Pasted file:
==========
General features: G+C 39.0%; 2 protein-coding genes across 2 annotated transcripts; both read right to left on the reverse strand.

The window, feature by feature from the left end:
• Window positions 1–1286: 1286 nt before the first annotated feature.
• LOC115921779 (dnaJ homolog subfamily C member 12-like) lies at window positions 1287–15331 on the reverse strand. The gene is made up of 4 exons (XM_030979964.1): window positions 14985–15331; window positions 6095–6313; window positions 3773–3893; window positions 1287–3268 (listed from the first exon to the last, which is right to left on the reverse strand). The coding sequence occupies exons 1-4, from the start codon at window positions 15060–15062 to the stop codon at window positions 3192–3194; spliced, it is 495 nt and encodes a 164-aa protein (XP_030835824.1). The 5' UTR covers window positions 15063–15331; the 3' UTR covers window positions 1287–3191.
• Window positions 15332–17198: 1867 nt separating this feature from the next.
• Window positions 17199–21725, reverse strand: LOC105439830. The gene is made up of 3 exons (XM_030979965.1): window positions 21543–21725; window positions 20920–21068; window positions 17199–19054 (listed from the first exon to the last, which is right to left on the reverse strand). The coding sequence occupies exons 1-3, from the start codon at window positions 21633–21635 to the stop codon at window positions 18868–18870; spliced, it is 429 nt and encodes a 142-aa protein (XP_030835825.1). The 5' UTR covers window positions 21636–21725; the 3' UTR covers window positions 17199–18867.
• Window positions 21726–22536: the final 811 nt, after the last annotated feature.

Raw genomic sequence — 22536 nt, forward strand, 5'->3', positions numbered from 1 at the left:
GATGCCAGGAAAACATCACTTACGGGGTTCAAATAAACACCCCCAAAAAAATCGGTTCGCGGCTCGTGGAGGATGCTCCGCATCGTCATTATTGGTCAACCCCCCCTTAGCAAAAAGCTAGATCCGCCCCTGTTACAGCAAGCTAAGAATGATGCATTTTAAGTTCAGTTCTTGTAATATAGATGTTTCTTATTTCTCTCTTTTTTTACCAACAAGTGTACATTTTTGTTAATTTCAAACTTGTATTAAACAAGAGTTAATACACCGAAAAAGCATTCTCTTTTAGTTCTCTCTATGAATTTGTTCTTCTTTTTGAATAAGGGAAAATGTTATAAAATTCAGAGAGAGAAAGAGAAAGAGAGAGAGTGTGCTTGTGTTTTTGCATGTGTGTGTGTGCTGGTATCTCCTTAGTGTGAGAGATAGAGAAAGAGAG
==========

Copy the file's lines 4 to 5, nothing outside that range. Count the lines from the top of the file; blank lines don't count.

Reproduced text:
• LOC115921779 (dnaJ homolog subfamily C member 12-like) lies at window positions 1287–15331 on the reverse strand. The gene is made up of 4 exons (XM_030979964.1): window positions 14985–15331; window positions 6095–6313; window positions 3773–3893; window positions 1287–3268 (listed from the first exon to the last, which is right to left on the reverse strand). The coding sequence occupies exons 1-4, from the start codon at window positions 15060–15062 to the stop codon at window positions 3192–3194; spliced, it is 495 nt and encodes a 164-aa protein (XP_030835824.1). The 5' UTR covers window positions 15063–15331; the 3' UTR covers window positions 1287–3191.
• Window positions 15332–17198: 1867 nt separating this feature from the next.